Over time, the brain becomes used to these chemical imbalances. In turn, a person needs to drink larger amounts more frequently to reach the same state of relaxation and well-being that they once did. As the brain continues to adapt to alcohol, when a person is not drinking, they can start to go through unpleasant symptoms of withdrawal because their brain chemistry has changed.

Alcohol Changes the Brain

Besides changing the levels of brain chemicals, over time, drinking can change the brain itself. The brain then responds differently to the outside world than it normally would. Parts of the brain known to change from long-term drinking include:

  • Prefrontal–striatal–limbic circuit: This part of the brain controls emotions, decision-making and stress and can be harmed in long-term drinking.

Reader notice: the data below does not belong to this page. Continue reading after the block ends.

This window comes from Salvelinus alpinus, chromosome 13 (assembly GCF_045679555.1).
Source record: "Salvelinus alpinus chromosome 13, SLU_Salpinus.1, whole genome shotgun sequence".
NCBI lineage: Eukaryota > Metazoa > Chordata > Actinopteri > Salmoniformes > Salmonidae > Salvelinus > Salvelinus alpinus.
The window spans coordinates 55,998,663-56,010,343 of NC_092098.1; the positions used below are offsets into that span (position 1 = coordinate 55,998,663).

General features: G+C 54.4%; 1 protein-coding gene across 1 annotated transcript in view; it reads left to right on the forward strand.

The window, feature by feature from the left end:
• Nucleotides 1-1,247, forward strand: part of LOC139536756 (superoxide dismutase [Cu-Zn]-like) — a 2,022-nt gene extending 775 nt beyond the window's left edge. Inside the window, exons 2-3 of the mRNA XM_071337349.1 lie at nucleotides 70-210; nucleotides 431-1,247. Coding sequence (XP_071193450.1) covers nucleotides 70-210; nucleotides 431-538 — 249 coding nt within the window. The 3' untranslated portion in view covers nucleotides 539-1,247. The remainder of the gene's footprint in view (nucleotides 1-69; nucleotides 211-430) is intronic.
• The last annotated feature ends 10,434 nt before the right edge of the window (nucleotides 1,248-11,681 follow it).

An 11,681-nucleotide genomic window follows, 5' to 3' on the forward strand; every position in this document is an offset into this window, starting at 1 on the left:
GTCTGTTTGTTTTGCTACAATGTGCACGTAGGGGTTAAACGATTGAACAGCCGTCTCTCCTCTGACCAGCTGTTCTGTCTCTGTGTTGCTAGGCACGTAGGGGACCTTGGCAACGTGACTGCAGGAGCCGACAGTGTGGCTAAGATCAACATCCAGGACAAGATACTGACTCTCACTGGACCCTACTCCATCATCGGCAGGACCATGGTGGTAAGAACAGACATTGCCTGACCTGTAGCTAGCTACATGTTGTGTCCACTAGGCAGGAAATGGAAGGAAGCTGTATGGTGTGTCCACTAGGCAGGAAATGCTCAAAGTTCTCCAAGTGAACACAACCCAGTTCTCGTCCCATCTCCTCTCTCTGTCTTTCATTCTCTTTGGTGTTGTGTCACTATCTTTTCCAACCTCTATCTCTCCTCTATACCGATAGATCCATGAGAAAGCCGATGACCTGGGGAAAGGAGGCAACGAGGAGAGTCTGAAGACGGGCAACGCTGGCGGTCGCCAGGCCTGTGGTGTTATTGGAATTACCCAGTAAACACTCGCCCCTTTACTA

• Ventral striatum: The feel-good brain chemical dopamine stops working as well in this area of the brain.
  • Prefrontal cortex and orbitofrontal cortex: People who struggle with drinking have less gray matter, or brain cells, than normal in this part of the brain responsible for decision-making.

Relapsing

Even when people who struggle with drinking try to stop, having setbacks, or relapses, is common. Without help, it is often easy for many people to go back to the same lifestyle and drinking patterns they had before quitting. The long-term brain changes and chemical imbalances from drinking raise the risk of relapse without help.

We surveyed 2,136 American adults who either wanted to stop drinking alcohol or had already tried to (successfully or not). We asked them about their alcohol use, reasons for drinking, alcohol-related outcomes, health and more.